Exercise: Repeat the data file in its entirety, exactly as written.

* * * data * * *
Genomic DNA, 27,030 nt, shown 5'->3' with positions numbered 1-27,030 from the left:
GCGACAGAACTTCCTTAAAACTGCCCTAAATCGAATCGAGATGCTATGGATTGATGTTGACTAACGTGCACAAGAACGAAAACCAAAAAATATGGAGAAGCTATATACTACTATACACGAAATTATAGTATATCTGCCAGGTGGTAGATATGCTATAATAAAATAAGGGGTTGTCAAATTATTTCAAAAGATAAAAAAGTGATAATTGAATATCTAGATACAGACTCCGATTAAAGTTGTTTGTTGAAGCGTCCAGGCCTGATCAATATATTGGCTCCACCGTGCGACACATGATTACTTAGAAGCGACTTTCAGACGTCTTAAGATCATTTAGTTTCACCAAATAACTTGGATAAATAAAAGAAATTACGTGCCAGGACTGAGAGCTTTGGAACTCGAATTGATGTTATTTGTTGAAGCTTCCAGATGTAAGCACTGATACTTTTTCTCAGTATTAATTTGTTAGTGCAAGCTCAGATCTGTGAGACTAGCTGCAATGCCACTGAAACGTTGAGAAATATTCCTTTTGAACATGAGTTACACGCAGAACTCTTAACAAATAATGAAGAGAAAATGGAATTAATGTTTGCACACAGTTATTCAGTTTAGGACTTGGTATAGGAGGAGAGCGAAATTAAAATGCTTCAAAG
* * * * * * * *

Genomic DNA, 27,030 nt, shown 5'->3' with positions numbered 1-27,030 from the left:
GCGACAGAACTTCCTTAAAACTGCCCTAAATCGAATCGAGATGCTATGGATTGATGTTGACTAACGTGCACAAGAACGAAAACCAAAAAATATGGAGAAGCTATATACTACTATACACGAAATTATAGTATATCTGCCAGGTGGTAGATATGCTATAATAAAATAAGGGGTTGTCAAATTATTTCAAAAGATAAAAAAGTGATAATTGAATATCTAGATACAGACTCCGATTAAAGTTGTTTGTTGAAGCGTCCAGGCCTGATCAATATATTGGCTCCACCGTGCGACACATGATTACTTAGAAGCGACTTTCAGACGTCTTAAGATCATTTAGTTTCACCAAATAACTTGGATAAATAAAAGAAATTACGTGCCAGGACTGAGAGCTTTGGAACTCGAATTGATGTTATTTGTTGAAGCTTCCAGATGTAAGCACTGATACTTTTTCTCAGTATTAATTTGTTAGTGCAAGCTCAGATCTGTGAGACTAGCTGCAATGCCACTGAAACGTTGAGAAATATTCCTTTTGAACATGAGTTACACGCAGAACTCTTAACAAATAATGAAGAGAAAATGGAATTAATGTTTGCACACAGTTATTCAGTTTAGGACTTGGTATAGGAGGAGAGCGAAATTAAAATGCTTCAAAG